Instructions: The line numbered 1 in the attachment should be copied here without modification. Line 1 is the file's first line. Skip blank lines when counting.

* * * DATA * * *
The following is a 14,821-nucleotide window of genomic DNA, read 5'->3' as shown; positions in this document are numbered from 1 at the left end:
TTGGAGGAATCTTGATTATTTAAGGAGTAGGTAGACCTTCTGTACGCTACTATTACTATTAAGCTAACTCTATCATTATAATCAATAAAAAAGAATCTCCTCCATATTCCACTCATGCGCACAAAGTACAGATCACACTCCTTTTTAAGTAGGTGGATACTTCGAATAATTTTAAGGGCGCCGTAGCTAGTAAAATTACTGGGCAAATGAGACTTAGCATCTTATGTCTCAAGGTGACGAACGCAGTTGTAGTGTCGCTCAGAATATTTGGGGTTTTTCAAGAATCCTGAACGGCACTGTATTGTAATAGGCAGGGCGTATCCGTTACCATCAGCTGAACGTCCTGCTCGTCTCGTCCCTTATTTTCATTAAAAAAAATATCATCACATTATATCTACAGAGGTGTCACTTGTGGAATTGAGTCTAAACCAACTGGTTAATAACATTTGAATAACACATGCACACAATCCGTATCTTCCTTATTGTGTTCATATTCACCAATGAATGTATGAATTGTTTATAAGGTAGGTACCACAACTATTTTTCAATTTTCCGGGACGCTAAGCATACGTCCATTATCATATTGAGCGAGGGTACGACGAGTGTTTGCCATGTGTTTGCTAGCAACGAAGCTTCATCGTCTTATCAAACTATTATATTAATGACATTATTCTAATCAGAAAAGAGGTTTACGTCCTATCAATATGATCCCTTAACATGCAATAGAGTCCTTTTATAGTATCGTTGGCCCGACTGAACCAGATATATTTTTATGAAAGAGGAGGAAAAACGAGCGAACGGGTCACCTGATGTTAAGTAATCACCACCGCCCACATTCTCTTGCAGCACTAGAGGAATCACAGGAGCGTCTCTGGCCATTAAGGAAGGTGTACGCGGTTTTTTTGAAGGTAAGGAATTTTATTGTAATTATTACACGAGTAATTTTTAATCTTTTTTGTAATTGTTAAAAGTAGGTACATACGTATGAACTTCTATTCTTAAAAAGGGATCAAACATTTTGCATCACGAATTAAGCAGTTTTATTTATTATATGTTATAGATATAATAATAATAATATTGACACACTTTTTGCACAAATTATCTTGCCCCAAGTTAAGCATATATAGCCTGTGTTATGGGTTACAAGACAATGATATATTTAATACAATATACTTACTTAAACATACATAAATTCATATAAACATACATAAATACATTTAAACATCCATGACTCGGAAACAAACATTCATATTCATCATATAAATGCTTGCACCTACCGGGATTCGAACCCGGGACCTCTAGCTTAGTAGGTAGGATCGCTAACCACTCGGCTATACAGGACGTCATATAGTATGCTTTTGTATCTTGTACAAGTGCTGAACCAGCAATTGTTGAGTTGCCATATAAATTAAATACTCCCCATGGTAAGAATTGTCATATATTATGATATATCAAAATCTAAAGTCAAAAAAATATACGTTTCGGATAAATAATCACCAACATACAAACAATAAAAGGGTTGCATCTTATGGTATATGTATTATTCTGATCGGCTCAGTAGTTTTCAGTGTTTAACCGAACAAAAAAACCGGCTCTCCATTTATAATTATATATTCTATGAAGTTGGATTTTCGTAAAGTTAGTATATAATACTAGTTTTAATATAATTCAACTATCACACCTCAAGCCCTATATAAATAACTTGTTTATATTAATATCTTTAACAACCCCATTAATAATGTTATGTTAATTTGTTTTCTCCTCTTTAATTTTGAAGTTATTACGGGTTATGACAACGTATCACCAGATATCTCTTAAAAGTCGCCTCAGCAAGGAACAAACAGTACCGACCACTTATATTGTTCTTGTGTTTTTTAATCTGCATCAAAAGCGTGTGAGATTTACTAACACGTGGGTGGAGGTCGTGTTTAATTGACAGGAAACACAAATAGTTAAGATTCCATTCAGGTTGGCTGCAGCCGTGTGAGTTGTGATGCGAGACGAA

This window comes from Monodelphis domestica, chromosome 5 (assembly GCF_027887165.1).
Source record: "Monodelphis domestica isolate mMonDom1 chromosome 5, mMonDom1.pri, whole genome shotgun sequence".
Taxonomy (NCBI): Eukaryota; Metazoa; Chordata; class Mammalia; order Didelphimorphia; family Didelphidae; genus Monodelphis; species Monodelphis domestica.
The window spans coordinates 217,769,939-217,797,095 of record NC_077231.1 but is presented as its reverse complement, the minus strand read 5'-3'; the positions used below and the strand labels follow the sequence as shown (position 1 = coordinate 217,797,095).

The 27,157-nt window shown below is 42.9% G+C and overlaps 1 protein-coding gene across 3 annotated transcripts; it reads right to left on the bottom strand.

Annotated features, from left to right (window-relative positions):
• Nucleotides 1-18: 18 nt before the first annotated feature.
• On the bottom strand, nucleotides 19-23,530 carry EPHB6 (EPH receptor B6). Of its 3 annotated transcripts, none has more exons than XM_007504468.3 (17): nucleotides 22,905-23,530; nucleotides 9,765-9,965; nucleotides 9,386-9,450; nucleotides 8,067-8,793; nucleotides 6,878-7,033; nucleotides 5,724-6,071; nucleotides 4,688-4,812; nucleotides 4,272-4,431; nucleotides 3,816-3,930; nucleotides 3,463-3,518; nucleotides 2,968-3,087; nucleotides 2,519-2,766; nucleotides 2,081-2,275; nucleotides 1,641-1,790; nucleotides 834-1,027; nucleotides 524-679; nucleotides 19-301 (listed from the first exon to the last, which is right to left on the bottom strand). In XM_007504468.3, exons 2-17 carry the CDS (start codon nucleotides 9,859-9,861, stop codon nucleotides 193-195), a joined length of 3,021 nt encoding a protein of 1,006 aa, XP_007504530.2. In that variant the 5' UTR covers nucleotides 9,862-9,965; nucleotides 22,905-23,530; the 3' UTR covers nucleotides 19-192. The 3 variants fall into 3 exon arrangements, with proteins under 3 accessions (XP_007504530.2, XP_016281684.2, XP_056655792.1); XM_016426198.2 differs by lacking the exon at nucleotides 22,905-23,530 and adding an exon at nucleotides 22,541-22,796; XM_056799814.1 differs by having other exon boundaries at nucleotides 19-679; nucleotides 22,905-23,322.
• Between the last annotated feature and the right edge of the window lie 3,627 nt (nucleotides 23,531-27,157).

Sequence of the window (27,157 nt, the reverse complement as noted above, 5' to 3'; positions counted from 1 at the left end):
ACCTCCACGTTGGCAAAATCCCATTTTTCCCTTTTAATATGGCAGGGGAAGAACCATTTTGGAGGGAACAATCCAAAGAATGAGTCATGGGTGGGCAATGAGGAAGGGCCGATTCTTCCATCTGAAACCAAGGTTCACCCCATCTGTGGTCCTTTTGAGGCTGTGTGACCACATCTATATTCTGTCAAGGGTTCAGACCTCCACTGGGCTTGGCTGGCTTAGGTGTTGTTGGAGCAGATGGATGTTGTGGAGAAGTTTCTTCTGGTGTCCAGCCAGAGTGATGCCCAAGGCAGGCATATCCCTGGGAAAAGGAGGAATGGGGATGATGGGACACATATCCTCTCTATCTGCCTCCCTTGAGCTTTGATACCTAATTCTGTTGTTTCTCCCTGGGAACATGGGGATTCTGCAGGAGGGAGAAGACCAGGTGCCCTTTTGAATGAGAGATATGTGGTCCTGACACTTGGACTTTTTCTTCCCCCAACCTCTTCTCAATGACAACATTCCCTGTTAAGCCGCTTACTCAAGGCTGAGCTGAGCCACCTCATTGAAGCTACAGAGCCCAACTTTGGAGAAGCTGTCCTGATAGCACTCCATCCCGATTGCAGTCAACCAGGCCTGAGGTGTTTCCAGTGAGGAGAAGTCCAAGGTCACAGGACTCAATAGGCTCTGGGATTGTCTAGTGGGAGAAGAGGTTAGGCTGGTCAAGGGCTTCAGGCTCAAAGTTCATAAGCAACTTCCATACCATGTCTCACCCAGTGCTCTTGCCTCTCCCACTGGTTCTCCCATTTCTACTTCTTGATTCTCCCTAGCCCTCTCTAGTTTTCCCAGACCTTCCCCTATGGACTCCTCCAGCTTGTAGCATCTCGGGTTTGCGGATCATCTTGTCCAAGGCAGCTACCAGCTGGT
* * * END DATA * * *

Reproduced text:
The following is a 14,821-nucleotide window of genomic DNA, read 5'->3' as shown; positions in this document are numbered from 1 at the left end: